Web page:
Government business critical to SMEs in downturn, say Tories

29 October 2008
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29 October 2008 | Jake Kanter

Shadow chancellor George Osborne has called on the government to make it easier for small suppliers to access public contracts.

The Conservative MP said bureaucracy introduced by the Labour party had "locked out" small and medium sized businesses. He added that more government business would provide a crucial source of revenue for the firms during the economic downturn.

Osborne has set out a number of policies aimed at helping SMEs win public deals. The Conservatives would introduce a single pre-qualification questionnaire for contracts worth less than £50,000 and require that all deals worth over £10,000 be published online. Osborne said the party would hope to award 25 per cent of government contracts to small suppliers.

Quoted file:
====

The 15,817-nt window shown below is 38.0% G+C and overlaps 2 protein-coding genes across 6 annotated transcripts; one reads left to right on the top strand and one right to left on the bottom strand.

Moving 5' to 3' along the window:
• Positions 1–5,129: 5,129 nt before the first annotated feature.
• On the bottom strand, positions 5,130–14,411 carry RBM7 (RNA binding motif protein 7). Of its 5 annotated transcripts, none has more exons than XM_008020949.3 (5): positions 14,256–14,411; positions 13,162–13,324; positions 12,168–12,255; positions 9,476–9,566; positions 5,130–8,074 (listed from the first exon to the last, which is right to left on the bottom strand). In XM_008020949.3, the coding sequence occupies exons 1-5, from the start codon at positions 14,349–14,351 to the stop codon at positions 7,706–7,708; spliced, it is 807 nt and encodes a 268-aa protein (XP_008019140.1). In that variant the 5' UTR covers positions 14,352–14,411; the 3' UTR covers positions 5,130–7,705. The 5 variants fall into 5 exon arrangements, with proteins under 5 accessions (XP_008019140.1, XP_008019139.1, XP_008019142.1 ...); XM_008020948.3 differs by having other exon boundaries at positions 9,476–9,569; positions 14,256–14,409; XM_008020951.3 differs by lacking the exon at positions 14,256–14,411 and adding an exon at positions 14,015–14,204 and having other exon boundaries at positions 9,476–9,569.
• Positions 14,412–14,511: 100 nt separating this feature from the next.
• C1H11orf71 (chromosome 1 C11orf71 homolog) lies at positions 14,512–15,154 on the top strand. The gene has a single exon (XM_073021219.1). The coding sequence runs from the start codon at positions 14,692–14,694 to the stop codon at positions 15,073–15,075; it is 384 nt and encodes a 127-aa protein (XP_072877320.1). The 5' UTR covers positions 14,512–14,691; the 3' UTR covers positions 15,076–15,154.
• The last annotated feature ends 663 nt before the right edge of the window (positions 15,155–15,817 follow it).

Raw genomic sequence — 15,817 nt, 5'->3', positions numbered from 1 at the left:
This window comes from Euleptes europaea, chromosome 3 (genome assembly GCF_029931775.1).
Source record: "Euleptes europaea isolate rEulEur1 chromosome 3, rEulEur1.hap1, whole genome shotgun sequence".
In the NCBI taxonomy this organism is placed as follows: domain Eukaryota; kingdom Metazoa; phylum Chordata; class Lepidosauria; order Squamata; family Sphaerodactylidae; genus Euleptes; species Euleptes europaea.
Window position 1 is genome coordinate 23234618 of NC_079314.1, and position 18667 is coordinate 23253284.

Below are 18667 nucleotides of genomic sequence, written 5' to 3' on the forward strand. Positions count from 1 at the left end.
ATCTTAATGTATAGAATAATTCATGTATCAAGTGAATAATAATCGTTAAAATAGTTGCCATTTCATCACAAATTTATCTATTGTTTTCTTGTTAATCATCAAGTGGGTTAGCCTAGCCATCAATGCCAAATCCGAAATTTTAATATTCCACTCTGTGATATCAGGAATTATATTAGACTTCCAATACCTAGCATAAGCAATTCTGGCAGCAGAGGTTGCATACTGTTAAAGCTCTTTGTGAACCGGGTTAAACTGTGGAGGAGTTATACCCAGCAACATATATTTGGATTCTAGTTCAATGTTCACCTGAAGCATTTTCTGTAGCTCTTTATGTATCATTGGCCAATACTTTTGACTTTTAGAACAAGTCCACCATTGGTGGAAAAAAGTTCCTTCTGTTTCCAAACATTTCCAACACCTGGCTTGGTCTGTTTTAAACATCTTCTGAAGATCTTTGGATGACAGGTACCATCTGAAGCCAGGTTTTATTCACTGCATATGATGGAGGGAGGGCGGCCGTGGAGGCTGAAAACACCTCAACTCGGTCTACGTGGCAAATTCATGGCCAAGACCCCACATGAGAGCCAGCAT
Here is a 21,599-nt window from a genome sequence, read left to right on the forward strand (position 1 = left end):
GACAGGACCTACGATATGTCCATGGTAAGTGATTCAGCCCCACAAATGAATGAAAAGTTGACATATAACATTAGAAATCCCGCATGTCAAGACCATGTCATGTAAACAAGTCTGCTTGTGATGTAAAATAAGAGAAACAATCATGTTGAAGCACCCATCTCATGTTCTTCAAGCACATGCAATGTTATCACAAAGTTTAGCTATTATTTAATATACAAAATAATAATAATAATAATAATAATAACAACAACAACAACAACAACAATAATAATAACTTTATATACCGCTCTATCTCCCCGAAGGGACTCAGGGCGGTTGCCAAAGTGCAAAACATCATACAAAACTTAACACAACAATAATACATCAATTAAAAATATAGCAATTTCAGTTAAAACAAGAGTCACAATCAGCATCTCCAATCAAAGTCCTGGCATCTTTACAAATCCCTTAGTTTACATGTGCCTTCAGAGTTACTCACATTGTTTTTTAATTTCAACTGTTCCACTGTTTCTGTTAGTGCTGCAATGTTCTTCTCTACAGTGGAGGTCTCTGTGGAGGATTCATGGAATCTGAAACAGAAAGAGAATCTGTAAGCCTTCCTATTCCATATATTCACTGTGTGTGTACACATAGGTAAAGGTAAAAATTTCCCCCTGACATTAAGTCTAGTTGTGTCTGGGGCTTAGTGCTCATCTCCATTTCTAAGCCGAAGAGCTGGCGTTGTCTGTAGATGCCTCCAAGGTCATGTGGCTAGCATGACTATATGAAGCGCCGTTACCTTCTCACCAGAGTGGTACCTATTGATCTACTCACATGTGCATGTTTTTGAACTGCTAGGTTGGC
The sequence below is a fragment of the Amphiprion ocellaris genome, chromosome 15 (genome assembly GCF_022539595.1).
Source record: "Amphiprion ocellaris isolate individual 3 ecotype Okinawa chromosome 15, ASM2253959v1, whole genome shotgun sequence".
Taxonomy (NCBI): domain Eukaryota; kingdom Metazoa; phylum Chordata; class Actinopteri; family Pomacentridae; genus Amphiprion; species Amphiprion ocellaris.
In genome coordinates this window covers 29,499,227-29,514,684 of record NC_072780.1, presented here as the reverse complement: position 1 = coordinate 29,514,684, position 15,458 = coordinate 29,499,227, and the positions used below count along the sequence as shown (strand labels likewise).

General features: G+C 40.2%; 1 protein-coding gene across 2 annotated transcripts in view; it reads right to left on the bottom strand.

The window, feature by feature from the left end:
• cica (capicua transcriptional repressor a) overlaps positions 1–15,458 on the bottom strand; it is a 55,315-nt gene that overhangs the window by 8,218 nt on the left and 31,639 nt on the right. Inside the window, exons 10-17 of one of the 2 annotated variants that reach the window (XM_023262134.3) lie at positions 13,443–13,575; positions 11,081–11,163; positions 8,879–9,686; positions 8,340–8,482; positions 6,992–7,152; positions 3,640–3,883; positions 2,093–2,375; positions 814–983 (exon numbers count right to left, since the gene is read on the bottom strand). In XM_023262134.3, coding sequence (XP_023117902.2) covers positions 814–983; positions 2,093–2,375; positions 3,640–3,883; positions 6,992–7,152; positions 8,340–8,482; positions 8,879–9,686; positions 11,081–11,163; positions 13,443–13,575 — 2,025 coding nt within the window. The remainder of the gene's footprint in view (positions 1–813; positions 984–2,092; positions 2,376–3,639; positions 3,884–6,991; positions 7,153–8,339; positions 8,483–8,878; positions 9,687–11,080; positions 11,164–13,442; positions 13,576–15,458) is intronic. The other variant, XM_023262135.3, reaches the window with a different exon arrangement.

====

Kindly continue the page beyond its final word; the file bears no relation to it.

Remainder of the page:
The Federation of Small Businesses (FSB) welcomed Osborne's proposals. National chairman John Wright said in a statement: "Opening up and simplifying the procurement process is a key element of the FSB's own survival package and would provide a vital boost to small businesses and the economy."

Earlier this month it was revealed nearly three-quarters of small businesses "rarely" or "never" bid on public sector contracts. The study of 500 firms by the FSB found 70 per cent do not regularly compete for government business (News, 30 October).

Following the announcement Treasury minister Angela Eagle said: "The Labour government has been on the side of small and medium-sized businesses from the start. That's why there are now around 750,000 more of them in the UK than in 1997." A spokesman for the Department for Business and Regulatory Reform would not comment on the number of contracts currently agreed with SMEs.

As reported, the government has set up a review to examine how to reduce barriers for SMEs to win government contracts (Web news, 17 June).


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